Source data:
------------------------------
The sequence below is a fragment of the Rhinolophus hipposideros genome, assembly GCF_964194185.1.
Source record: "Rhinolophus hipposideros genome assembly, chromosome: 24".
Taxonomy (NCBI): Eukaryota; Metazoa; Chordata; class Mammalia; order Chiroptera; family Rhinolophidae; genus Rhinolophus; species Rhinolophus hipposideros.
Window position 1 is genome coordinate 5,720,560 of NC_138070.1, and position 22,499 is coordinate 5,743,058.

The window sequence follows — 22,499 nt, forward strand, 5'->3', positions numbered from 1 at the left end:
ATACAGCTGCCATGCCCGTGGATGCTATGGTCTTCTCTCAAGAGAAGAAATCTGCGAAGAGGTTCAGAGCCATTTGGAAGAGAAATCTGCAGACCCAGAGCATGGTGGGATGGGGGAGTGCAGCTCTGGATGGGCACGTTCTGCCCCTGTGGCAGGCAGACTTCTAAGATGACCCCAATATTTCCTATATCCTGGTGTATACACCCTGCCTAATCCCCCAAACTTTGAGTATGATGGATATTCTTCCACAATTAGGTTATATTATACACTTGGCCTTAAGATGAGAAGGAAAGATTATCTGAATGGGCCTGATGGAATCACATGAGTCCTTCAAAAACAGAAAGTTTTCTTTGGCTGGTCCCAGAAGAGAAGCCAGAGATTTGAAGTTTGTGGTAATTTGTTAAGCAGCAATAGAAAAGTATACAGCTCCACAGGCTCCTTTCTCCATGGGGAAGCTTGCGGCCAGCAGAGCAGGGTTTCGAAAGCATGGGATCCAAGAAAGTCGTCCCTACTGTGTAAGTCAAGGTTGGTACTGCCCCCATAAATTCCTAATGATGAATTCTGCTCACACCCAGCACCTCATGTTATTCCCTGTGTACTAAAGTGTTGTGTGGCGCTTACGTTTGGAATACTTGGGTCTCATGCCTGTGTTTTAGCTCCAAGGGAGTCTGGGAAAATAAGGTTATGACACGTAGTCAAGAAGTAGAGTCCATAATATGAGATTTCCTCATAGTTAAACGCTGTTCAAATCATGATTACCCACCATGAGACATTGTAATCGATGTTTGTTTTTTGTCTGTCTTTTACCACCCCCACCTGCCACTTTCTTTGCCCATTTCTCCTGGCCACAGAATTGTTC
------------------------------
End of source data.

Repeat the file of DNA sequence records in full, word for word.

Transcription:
The sequence below is a fragment of the Rhinolophus hipposideros genome, assembly GCF_964194185.1.
Source record: "Rhinolophus hipposideros genome assembly, chromosome: 24".
Taxonomy (NCBI): Eukaryota; Metazoa; Chordata; class Mammalia; order Chiroptera; family Rhinolophidae; genus Rhinolophus; species Rhinolophus hipposideros.
Window position 1 is genome coordinate 5,720,560 of NC_138070.1, and position 22,499 is coordinate 5,743,058.

The window sequence follows — 22,499 nt, forward strand, 5'->3', positions numbered from 1 at the left end:
ATACAGCTGCCATGCCCGTGGATGCTATGGTCTTCTCTCAAGAGAAGAAATCTGCGAAGAGGTTCAGAGCCATTTGGAAGAGAAATCTGCAGACCCAGAGCATGGTGGGATGGGGGAGTGCAGCTCTGGATGGGCACGTTCTGCCCCTGTGGCAGGCAGACTTCTAAGATGACCCCAATATTTCCTATATCCTGGTGTATACACCCTGCCTAATCCCCCAAACTTTGAGTATGATGGATATTCTTCCACAATTAGGTTATATTATACACTTGGCCTTAAGATGAGAAGGAAAGATTATCTGAATGGGCCTGATGGAATCACATGAGTCCTTCAAAAACAGAAAGTTTTCTTTGGCTGGTCCCAGAAGAGAAGCCAGAGATTTGAAGTTTGTGGTAATTTGTTAAGCAGCAATAGAAAAGTATACAGCTCCACAGGCTCCTTTCTCCATGGGGAAGCTTGCGGCCAGCAGAGCAGGGTTTCGAAAGCATGGGATCCAAGAAAGTCGTCCCTACTGTGTAAGTCAAGGTTGGTACTGCCCCCATAAATTCCTAATGATGAATTCTGCTCACACCCAGCACCTCATGTTATTCCCTGTGTACTAAAGTGTTGTGTGGCGCTTACGTTTGGAATACTTGGGTCTCATGCCTGTGTTTTAGCTCCAAGGGAGTCTGGGAAAATAAGGTTATGACACGTAGTCAAGAAGTAGAGTCCATAATATGAGATTTCCTCATAGTTAAACGCTGTTCAAATCATGATTACCCACCATGAGACATTGTAATCGATGTTTGTTTTTTGTCTGTCTTTTACCACCCCCACCTGCCACTTTCTTTGCCCATTTCTCCTGGCCACAGAATTGTTC